Replication is the process by which data and database objects are distributed from SQL Server to other database engines that reside across an enterprise; this data can be distributed to other SQL Server databases or even nonSQL Server databases such as Oracle and others. Replication can be explained by using a publisher/subscriber/distributor metaphor. To understand replication, you must understand and become familiar with the basic concept of the publisher/distributor/subscriber metaphor. This metaphor defines the different roles SQL Server can play in the replication process. Each role provides functionality that aids in the replication process:
Publisher In replication terminology, the publisher is the server that produces the original data for the use of the replication process. The publisher can produce many publications or sets of data to be distributed to other subscribing machines. One publisher can produce data to be replicated to many subscribers. Also, many publishers can produce data to be distributed to just a single, central subscriber. The former is implemented as a standard central publisher/distributor/subscriber replication model, and the latter is referred to as central subscriber replication.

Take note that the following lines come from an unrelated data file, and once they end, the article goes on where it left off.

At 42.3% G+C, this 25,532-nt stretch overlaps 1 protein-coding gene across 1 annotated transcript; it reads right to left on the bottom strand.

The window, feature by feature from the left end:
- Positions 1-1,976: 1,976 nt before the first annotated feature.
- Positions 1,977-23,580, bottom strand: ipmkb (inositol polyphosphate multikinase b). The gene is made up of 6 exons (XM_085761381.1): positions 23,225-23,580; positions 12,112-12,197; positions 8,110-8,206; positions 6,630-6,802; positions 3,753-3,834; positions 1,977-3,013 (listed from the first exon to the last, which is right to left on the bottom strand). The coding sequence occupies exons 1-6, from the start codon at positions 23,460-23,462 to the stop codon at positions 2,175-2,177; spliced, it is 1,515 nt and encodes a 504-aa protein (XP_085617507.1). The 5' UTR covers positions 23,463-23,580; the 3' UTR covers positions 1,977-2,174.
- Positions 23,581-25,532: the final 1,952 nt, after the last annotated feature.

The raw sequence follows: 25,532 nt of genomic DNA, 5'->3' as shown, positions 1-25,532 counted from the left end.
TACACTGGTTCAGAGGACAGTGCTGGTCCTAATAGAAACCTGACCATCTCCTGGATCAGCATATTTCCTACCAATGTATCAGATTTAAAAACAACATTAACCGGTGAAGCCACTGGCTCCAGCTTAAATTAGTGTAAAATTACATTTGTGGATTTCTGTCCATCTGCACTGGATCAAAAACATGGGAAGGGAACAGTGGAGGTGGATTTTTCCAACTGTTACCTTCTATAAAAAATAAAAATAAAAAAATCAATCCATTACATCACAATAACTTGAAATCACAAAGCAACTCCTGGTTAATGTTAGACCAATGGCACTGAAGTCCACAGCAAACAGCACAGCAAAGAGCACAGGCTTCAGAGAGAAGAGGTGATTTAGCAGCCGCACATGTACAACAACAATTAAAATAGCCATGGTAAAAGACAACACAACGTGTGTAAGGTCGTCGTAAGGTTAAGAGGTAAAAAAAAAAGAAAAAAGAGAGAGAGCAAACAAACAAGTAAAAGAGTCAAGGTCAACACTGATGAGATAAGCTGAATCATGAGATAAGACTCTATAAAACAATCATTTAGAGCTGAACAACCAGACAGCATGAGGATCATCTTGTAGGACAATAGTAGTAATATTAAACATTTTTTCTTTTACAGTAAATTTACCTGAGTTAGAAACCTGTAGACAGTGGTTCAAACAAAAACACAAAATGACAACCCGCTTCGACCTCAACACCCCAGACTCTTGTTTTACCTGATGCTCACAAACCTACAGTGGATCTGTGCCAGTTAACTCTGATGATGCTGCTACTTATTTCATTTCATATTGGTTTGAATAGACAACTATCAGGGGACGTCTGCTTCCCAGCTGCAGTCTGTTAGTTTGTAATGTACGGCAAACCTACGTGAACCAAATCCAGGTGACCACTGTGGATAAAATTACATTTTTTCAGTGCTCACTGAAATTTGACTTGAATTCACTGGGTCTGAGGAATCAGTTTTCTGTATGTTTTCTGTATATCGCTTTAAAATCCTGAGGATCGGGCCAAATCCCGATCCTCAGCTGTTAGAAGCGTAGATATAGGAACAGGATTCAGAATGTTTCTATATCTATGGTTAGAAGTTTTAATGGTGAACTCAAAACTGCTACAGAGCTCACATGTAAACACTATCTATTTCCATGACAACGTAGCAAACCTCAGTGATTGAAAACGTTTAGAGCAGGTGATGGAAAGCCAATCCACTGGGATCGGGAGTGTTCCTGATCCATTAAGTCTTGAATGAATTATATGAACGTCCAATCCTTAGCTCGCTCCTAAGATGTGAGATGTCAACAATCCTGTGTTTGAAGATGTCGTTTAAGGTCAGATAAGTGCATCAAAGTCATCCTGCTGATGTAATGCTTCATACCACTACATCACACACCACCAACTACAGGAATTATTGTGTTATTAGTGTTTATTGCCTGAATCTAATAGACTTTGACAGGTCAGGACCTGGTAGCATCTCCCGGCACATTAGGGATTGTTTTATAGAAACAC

Distributor The distributor is the server that contains the distribution database, data history, and transactions; as its name implies, it sends data to subscribers. The distributor can be implemented on the same physical server as the publisher or subscriber, although it doesn't need to be. It can reside on a separate server somewhere else in the world and be connected via a network. The placement of the distributor and its characteristics depend on the type of replication used.
Subscriber A subscriber, in SQL Server terms, is the server that receives replicated data through the distributor. Subscribers can choose from the publications available at the publisher and don't necessarily need to subscribe to them all.